Nobody alive today will ever forget 2020. Even before the pandemic, the World Bank was raising red flags about debt transparency and other obstacles posed by state-owned enterprises (SOEs). In that context, I sometimes found myself in the uncomfortable position of explaining how best to reexamine existing commitments under public-private partnerships (PPPs) to give governments more fiscal space or allow SOEs to turn their balance sheets around.
Before joining the World Bank, I practiced law in the private sector specializing in large, complex, cross-border financing transactions. It’s no surprise that I’m often asked to shed light on the contractual implications of actions taken by a party to a PPP contract. But providing advice of this nature can be tricky. Conveying a position or advising on a course of action that could potentially lead to contractual friction can create exposure to reputational and even legal risks. This often leads to decision paralysis or to a client feeling abandoned at a time of great need.
PPPs are typically pursued when the private sector’s commercial incentives mesh with the public sector’s development, economic, and political incentives. However, when challenges arise in PPPs, these two realities often collide, and there’s a need for help in navigating these contrasting perspectives.
In a crisis, stakeholders may hastily look for legal implications without first fully appreciating the underlying rationale that led to the contractual terms.
The first step in resolving any conflict is to understand each party’s position. Governments must understand the commercial arrangements that incentivized the private sector in the first place, and the private sector needs to assess public-sector incentives. And what about the World Bank in a situation like this? We need to understand both public and private perspectives and, critically, step up into our role as honest brokers.
An IPP case study
We recently hosted Cranmore Partners, a global advisory firm, for a World Bank webinar to examine these challenges from a non-legal, financial perspective. Using a government-backed power purchase agreement (PPA) for a gas-fired power plant in Sub-Saharan Africa as an example, the session examined the commercial challenges and financial implications of restructuring government-backed PPPs financed under long-term PPAs in U.S. dollars.
They wanted to understand how to reduce the costs of these contracts.
We discussed several potential restructuring solutions that might reduce the tariff burden. These, however, require the full cooperation of all relevant stakeholders to achieve a sustainable outcome. For instance:
- Reduce the tariff. Cutting the existing tariff without adjusting other parameters is simple but usually results in an unsavory lower return for the investor. A lower tariff also means fewer revenues, which could potentially lead to a debt service default with termination payment implications for the government. This approach tends to have a chilling effect in the market and sends a negative message to investors considering future projects in the country if done hastily.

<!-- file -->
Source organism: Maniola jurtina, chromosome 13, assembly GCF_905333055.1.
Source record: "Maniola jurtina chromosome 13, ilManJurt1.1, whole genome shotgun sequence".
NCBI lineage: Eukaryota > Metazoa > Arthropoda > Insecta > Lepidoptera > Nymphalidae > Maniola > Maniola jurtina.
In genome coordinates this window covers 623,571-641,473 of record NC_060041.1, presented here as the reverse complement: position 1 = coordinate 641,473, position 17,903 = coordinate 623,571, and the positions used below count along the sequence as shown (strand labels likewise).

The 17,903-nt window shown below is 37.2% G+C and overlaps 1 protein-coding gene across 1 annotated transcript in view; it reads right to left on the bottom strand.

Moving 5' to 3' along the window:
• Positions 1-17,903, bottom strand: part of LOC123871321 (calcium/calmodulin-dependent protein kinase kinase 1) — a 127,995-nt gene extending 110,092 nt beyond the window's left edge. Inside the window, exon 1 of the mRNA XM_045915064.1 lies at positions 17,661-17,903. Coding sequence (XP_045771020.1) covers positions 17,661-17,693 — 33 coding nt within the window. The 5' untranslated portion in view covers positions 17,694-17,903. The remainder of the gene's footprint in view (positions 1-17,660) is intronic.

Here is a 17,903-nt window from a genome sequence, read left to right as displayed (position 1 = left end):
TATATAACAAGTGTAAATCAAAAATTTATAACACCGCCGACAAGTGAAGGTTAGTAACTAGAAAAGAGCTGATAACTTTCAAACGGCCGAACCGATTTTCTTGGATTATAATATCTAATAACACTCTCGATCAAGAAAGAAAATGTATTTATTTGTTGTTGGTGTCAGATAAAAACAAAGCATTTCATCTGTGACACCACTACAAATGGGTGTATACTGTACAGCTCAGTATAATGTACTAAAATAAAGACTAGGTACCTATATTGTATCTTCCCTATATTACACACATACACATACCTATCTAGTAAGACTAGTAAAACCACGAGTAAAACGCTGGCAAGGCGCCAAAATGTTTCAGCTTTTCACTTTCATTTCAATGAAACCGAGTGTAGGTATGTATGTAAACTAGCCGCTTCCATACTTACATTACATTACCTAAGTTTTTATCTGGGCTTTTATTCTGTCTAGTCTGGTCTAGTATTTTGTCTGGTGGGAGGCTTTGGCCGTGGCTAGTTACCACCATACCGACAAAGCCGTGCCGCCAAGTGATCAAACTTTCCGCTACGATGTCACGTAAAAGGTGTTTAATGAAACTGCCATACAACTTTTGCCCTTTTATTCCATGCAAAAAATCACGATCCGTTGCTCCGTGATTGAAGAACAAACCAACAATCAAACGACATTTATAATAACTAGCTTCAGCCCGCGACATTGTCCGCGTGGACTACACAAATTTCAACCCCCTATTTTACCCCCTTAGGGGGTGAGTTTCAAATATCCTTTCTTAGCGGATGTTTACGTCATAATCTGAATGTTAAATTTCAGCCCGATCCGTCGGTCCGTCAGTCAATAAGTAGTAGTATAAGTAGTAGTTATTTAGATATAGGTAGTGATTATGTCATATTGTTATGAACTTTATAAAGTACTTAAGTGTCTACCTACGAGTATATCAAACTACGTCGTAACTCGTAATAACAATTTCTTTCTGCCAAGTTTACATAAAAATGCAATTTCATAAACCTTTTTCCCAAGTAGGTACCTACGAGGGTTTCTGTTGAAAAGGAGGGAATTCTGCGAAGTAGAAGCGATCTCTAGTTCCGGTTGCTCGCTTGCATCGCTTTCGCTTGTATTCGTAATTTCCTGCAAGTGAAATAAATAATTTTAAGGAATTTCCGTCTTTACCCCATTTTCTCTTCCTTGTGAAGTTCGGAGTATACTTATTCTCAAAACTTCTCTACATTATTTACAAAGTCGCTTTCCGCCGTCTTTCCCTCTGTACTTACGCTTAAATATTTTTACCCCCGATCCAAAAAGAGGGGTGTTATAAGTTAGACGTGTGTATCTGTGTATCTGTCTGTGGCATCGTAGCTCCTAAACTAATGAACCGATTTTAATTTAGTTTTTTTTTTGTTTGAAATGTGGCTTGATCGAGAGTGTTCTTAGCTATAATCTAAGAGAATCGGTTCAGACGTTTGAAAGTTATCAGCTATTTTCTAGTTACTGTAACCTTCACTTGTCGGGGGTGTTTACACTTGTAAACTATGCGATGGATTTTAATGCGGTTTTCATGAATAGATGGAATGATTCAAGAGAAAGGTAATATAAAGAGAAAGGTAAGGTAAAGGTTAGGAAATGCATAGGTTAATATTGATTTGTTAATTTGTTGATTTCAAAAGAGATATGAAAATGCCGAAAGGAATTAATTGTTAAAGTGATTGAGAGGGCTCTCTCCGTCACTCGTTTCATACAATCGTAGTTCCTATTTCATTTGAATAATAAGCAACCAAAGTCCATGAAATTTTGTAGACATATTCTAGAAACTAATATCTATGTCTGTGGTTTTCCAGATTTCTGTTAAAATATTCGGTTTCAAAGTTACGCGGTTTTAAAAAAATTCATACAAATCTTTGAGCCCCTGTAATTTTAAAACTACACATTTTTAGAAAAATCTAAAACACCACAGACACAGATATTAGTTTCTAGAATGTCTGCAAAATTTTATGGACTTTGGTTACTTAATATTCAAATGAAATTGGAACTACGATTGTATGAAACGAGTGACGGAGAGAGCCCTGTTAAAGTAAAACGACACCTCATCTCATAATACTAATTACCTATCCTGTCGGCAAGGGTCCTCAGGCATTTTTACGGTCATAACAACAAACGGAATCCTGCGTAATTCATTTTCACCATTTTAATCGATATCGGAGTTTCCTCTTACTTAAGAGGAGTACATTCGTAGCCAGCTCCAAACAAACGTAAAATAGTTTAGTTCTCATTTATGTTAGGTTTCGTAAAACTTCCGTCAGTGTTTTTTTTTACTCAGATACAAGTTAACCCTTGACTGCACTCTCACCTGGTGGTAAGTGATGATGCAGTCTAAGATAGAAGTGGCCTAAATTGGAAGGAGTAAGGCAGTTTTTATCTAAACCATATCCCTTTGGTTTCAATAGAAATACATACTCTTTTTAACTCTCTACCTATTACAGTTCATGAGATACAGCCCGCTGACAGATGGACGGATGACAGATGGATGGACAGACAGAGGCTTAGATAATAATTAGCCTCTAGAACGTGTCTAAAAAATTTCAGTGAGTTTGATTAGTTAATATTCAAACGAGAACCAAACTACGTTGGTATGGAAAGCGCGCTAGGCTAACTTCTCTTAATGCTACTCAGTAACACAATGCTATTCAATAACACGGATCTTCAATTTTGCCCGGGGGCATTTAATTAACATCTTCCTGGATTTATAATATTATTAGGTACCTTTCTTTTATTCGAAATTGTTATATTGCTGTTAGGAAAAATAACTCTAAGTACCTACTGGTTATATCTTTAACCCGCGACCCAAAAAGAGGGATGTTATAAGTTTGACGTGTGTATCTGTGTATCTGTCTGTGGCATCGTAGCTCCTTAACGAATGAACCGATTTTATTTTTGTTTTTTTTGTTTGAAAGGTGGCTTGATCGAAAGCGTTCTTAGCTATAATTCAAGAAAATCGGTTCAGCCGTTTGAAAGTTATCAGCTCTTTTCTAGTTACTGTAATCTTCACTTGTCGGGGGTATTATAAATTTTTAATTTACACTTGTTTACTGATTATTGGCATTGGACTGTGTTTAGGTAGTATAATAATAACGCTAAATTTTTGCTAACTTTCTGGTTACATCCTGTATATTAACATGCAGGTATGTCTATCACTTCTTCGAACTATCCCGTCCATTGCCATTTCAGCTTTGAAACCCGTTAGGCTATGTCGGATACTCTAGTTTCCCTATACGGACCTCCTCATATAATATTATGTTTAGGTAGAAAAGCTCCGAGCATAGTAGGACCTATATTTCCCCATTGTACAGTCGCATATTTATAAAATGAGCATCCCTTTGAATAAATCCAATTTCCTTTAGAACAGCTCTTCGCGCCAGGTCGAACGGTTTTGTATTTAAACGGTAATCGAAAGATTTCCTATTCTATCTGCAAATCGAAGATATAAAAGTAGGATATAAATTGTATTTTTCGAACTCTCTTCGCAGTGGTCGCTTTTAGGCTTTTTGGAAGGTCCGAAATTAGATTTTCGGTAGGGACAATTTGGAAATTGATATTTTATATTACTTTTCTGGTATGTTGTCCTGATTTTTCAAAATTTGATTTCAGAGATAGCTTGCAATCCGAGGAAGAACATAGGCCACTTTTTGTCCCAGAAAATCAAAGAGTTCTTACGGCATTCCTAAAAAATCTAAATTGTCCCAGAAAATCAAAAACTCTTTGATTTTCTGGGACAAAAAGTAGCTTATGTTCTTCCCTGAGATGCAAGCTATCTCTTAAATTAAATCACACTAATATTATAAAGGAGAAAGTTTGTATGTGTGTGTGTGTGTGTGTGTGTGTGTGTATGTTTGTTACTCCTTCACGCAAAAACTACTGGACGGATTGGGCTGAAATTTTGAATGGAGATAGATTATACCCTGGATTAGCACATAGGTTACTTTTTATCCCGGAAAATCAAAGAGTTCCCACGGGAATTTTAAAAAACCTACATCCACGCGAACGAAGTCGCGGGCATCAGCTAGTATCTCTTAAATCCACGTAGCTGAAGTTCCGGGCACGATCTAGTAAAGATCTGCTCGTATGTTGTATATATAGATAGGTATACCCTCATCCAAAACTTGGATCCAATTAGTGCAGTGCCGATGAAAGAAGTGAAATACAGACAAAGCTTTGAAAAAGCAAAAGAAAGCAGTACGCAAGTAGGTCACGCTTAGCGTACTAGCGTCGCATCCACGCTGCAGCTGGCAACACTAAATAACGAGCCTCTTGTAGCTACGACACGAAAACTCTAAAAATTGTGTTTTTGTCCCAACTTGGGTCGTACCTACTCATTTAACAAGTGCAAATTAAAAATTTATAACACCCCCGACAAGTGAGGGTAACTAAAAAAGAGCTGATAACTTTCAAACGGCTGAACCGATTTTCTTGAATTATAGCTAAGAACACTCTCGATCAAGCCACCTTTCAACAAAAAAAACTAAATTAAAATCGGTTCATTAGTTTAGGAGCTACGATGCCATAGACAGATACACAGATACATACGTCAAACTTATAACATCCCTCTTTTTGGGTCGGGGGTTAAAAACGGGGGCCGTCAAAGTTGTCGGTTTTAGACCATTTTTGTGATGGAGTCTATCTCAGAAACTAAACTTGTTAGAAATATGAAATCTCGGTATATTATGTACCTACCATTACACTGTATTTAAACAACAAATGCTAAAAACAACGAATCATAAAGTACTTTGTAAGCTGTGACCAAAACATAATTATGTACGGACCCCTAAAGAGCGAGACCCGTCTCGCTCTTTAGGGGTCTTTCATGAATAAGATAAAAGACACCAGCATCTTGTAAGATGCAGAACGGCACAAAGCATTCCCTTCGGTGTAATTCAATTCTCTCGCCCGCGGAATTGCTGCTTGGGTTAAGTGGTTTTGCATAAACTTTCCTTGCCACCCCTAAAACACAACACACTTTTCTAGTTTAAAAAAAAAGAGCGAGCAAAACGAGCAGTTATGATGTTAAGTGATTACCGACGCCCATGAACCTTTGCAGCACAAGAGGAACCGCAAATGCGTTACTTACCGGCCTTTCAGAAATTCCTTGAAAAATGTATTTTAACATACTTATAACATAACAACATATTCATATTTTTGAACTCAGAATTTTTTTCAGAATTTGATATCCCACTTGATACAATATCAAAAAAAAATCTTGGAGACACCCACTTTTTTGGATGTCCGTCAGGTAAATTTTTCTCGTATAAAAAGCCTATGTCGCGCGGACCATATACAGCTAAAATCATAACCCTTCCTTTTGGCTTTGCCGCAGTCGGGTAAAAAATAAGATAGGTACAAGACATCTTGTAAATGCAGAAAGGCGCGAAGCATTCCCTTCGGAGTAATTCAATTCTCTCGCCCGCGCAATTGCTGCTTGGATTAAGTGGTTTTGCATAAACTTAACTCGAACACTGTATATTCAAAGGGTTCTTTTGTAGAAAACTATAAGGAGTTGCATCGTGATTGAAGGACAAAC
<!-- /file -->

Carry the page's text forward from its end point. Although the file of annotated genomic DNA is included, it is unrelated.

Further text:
- Increase the concession term. Here, the PPA/license is extended by five or ten years with a corresponding adjustment of tariffs so that the original (or other acceptable) equity return is reached by the end of the new contract period. While straightforward to implement, this approach locks in government for a longer period, which may not be desirable. Investor returns are also generated over a longer period.
- Restructuring debt. In this scenario, lenders restructure the existing debt package through refinancing or contract amendments—for example, by lowering margins, extending the tenor, or refinancing in local currency. However, restructuring requires agreement among all existing lenders, which may be difficult to achieve. There may also be refinancing provisions in the PPA that need the offtaker’s cooperation to waive.
- Tax breaks. Here, the government provides a tax holiday or reduces the corporate tax rate in exchange for a lower tariff. The lost tax revenues from the plant may be offset by the benefit of cheaper electricity to end-users.
- Government buydown of debt. Government buys out a tranche of the senior debt, which could be funded on concessional terms. This debt is funded at the government level, where borrowing costs are assumed to be lower. This, of course, comes at an opportunity cost to the government.
- Sharing the fuel cost burden. Fuel costs under a PPA are typically passed through in the tariff and borne by the offtaker. Often, the gas supplier is also government-owned. An option could be to decrease the fuel price by providing a tolling structure, which keeps it outside the PPA. “Real” fuel price considerations can occur behind the scenes outside the PPA context. This approach effectively provides a subsidy to the power plant by the government.
Most likely, the solution would involve a combination of some of the above, depending on a project’s unique situation. But what role should the World Bank play in helping governments and the private sector consider options such as these? Working with governments to help shed light on the private sector implications that come into play can go a long way to ensuring a mutually acceptable restructuring solution, which can materially reduce the burden to the state.
In my view,We can also help governments identify and hire financial advisory firms to conduct analyses and help explore options.
There’s an important reason why we’re in this business in the first place: to ensure continuity of affordable and inclusive infrastructure service provision in moments of stress. The overarching reason for this is to ensure that vulnerable populations around the world have steady access to the power, transport, and connectivity they need to reduce poverty and increase shared prosperity.